With the indictment, the preliminary proceedings against X came to an end (Article 318 I). The principal proceedings at the court of first instance were commenced. From that point onwards the court was in charge of the proceedings (Article 328 II). The prosecution became a mere party to the case (Article 104 I lit. c). The court examined and admitted the charges (Article 329 I) and scheduled the principal hearing (Article 331). At any point, the court could have asked the prosecution to modify or amend the charge (Article 333 I). From 15 October 2014, X was given access to the file for ten consecutive days. Both parties may then request that more evidence is taken, for example they may request that a particular witness be heard. The presiding judge decides whether to grant this request. A refusal cannot be challenged (Article 331). On 27 November 2014, X filed a motion to take additional evidence. The court turned down this request, anticipating that this would not affect their conclusion on whether or not the revolver had been used, thereby engaging in an anticipated assessment of evidence.
Courts of first instance are usually composed of three judges and a clerk. If the prosecution applies for less than two years of imprisonment – as occurred in this case and most cases in practice – then the case may be heard by only one judge (Article 19 II). As mentioned, federal law does not provide for jury trials, meaning trial by jury is a very rare occurrence in Switzerland. X’s case was assigned to Judge Frederik Müller, district court of Toggenburg.
The principal hearing took place on 14 January 2015. X was joined by his defence counsel (Article 336). The prosecution has to appear at court if it has requested a prison sentence of more than one year or if the court orders its participation (Article 337). The private claimant may be ordered to appear at the main hearings (Article 338). In X’s case, both were ordered to appear at court. The court hearing was public (Article 69).
At court, it is only mandatory for the judge to interrogate the accused (Article 341 III). Private claimants, witnesses and experts may be heard – this will occur at the judge’s discretion (Article 343). For all four of them, the court relies heavily on the written records of their prior interrogations conducted the preliminary proceedings (Article 343). These statements do not have to be repeated at court. The hearings are conducted by the president of the court or by the judge in charge (Article 341 I). Hence, there is no cross-examination by the parties. The parties can submit additional questions to the president, who then decides whether or not to pose this question to the person interrogated (Article 341 II). After the taking of the evidence, the parties plead in the following order: prosecution, private claimant, the accused or his or her defence counsel (Article 346). The accused always has the last word (Article 347), ensuring he or she is able to fully respond to all accusations which have been levelled against him or her.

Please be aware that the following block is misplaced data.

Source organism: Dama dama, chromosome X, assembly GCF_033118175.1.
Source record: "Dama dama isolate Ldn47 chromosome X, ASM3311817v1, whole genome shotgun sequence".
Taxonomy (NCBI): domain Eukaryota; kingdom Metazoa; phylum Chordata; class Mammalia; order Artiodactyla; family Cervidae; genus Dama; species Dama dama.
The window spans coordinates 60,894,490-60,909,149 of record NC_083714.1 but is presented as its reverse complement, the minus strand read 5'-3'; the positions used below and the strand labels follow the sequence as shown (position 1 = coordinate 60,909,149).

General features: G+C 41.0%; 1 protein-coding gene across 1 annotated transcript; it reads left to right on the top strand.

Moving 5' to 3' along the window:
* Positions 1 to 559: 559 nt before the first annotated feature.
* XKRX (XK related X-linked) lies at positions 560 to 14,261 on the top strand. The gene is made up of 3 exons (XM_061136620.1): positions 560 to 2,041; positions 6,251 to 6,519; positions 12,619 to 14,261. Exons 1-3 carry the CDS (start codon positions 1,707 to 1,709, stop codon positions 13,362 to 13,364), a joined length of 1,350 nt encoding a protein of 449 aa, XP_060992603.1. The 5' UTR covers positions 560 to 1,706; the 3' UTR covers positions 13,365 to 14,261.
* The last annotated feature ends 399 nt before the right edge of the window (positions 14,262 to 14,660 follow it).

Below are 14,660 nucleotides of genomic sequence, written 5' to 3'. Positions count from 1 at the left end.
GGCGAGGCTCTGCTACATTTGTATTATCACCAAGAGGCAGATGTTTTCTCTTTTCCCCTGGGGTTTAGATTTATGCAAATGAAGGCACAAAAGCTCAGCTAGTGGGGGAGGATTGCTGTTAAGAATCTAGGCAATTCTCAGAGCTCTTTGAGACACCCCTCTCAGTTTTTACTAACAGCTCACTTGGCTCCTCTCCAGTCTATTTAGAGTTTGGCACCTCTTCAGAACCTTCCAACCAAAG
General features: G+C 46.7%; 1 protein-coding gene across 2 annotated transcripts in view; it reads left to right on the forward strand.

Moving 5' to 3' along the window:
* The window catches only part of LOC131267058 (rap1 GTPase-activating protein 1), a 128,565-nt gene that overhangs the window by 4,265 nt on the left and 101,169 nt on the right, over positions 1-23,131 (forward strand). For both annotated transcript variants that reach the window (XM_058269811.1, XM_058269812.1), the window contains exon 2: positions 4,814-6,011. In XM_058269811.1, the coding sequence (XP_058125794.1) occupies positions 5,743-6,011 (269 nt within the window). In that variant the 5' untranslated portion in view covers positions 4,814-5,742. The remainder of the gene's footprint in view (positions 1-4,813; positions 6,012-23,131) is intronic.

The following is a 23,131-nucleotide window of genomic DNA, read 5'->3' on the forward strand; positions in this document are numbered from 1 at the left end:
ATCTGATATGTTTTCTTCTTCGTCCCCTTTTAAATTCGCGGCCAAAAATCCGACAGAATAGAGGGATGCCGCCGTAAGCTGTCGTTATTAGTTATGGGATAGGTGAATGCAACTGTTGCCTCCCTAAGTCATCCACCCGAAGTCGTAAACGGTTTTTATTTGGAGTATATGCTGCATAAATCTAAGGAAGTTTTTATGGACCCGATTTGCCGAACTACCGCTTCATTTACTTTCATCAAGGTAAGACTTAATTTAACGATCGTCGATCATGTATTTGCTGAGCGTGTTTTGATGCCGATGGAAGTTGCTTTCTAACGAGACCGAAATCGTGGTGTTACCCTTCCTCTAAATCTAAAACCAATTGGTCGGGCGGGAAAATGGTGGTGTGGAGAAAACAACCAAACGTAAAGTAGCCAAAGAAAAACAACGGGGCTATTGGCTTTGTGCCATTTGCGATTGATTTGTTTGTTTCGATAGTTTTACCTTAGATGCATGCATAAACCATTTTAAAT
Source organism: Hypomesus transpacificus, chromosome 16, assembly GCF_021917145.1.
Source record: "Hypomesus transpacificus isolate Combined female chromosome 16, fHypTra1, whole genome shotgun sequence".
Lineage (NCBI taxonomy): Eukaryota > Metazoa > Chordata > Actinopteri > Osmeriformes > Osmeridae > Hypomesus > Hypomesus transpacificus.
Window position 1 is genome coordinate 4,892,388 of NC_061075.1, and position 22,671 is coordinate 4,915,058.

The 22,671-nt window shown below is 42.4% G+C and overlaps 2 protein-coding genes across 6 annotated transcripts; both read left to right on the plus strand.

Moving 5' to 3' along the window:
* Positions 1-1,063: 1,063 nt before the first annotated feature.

After the hearings, the court retires to deliberate in private. The clerk participates at the deliberations as an adviser (Article 348). The court has to reach its verdict by a simple majority in cases involving a panel of judges (Article 351). Panels of judges can consist of three or five members. Only a few cantons allow judges who disagreed with the verdict to write a dissenting opinion.ÜLLER reached his verdict on the day of the hearing. X was found guilty of threatening behaviour and illegal bearing of a weapon. He was sentenced to 40 units of monetary penalty at CHF 350.—each. The penalty was suspended and the probation period set at two years. X’s revolver and ammunition were confiscated. The costs of the proceedings (CHF 3’150.–) were imposed on X.In cases where there is an acquittal, the court grants the acquitted person compensation and reparation, which is done by the court ex officio (Article 429). In cases where there is a conviction, the court determines the sanction (penalty and/or measure) and imposes the costs of the proceedings on the convicted person (Article 426). In the case of X, Judge M
Judge MÜLLER delivered his verdict publicly, giving his reasons in a brief oral statement (Article 84). Written reasoning of the judgment has to be provided if a sentence of more than two years has been imposed, if a party requests it, or if a party lodges an appeal (Article 82). X appealed his conviction. Hence, written reasons had to be provided.
The judgment of first instance can be appealed by all parties (Articles 381 et seqq.). On 16 January 2015, X lodged his appeal. The cantonal court of St. Gallen turned it down on 8 January 2016. X then took the appellate judgment to the Federal Supreme Court in Lausanne (Articles 78 et seqq. Federal Supreme Court Act). The Supreme Court decided that the cantonal court had applied the Criminal Code correctly. X’s property rights were infringed by the farmer. X was thus in a situation of necessity (Article 18 Criminal Code). However, the use of his revolver had been wholly disproportionate and therefore the justification of necessity did not apply. The Supreme Court further ruled that the anticipated assessment of the evidence had not been arbitrary. Thus, the cantonal court had not violated the Constitution. It rejected X’s complaint on 16 February 2017. The judgment of the cantonal court was upheld.